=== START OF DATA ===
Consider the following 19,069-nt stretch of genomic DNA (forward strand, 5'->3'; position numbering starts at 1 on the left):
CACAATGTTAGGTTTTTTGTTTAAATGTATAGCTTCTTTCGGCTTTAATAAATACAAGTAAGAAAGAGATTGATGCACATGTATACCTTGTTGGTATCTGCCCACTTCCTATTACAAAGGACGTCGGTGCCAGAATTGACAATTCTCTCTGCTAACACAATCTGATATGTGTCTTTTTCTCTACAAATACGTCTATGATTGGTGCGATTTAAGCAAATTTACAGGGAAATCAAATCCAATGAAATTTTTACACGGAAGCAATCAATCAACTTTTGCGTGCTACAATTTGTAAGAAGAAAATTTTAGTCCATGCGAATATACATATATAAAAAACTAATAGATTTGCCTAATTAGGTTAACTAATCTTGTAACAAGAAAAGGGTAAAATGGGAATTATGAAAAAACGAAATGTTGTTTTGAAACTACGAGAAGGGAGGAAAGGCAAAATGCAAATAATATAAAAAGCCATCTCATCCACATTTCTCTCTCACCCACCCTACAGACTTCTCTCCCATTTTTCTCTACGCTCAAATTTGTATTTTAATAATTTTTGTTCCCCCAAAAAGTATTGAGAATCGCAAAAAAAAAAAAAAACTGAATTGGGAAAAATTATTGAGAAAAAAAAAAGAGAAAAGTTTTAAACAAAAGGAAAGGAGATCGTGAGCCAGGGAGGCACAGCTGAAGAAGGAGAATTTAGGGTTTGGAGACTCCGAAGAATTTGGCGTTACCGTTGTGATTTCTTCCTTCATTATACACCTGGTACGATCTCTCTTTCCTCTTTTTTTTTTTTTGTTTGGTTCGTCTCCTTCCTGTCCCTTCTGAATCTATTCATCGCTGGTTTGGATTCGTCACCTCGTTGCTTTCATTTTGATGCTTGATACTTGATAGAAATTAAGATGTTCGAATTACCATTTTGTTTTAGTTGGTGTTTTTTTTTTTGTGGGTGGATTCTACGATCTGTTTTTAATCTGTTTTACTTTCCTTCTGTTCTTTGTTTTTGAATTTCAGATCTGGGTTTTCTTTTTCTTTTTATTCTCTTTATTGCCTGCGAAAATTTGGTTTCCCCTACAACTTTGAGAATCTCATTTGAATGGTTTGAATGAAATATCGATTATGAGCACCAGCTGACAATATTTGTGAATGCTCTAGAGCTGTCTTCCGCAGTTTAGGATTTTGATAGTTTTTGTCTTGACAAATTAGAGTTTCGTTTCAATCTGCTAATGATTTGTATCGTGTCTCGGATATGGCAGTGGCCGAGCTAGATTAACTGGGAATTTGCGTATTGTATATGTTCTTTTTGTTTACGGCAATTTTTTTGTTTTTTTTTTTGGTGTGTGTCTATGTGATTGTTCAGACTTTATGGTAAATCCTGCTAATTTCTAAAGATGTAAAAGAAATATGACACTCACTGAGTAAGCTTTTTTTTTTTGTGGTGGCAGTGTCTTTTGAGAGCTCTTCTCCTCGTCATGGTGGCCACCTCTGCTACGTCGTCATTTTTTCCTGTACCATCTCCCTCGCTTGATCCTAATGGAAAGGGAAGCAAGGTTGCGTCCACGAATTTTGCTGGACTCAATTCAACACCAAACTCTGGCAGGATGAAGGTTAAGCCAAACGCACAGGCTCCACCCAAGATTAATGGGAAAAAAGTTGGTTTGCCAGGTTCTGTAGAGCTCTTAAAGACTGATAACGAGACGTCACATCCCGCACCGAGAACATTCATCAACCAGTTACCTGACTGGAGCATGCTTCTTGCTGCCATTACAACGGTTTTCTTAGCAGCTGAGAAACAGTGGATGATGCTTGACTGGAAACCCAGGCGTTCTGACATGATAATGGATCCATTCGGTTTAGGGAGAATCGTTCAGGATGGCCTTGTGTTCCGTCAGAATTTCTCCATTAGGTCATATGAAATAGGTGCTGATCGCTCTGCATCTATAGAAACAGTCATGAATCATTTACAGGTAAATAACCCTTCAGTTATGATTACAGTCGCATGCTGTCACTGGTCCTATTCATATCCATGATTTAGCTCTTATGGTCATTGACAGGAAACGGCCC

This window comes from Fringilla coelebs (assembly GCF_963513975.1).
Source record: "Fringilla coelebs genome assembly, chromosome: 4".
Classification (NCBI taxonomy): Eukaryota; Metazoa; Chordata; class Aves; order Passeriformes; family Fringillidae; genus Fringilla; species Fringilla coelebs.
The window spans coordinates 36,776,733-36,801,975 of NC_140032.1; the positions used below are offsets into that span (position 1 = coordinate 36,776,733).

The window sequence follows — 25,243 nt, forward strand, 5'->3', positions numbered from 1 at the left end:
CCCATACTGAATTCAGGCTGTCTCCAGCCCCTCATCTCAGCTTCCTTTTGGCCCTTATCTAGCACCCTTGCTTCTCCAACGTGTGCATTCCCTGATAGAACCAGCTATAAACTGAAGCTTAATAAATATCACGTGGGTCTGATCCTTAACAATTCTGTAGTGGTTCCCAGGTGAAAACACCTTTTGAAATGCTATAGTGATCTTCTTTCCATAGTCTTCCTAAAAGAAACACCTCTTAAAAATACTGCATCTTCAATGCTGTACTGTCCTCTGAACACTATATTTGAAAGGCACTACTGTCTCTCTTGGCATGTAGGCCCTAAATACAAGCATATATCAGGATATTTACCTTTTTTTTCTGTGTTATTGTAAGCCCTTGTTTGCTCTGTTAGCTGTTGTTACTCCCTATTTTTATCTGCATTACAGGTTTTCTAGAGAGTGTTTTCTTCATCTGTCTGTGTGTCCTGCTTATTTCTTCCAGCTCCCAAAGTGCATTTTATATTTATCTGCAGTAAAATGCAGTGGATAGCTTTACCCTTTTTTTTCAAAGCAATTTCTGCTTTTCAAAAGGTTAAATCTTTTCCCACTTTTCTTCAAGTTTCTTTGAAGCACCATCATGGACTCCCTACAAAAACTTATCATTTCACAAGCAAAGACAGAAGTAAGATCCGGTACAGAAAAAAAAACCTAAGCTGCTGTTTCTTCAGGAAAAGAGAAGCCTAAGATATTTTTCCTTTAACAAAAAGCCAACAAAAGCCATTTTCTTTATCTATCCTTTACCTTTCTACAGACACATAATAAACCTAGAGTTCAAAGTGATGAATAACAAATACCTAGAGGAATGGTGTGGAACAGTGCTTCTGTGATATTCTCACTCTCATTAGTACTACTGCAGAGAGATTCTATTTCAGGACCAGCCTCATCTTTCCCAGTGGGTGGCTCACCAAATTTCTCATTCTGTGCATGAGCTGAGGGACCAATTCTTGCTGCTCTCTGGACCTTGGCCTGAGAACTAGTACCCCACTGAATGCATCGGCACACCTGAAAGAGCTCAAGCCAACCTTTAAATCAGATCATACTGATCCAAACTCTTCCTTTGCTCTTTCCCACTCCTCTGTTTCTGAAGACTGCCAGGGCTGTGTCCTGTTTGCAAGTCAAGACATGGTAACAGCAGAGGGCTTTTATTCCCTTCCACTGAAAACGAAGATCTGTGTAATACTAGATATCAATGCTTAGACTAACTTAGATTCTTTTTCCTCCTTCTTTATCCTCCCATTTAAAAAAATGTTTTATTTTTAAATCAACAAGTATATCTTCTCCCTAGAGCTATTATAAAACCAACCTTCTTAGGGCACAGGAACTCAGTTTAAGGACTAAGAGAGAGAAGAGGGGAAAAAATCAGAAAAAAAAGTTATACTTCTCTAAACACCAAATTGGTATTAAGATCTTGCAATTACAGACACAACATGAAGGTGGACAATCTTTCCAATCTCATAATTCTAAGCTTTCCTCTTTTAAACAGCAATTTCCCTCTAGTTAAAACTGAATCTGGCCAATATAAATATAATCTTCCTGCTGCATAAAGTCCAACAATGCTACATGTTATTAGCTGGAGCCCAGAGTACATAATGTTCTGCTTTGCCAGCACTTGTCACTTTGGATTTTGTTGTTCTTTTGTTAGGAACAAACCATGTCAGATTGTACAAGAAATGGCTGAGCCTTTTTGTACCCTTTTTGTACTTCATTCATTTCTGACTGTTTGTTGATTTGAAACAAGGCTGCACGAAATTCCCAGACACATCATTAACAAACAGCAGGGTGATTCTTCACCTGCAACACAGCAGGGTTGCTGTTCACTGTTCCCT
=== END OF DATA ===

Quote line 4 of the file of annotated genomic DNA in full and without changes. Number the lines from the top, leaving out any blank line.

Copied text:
Source record: "Fringilla coelebs genome assembly, chromosome: 4".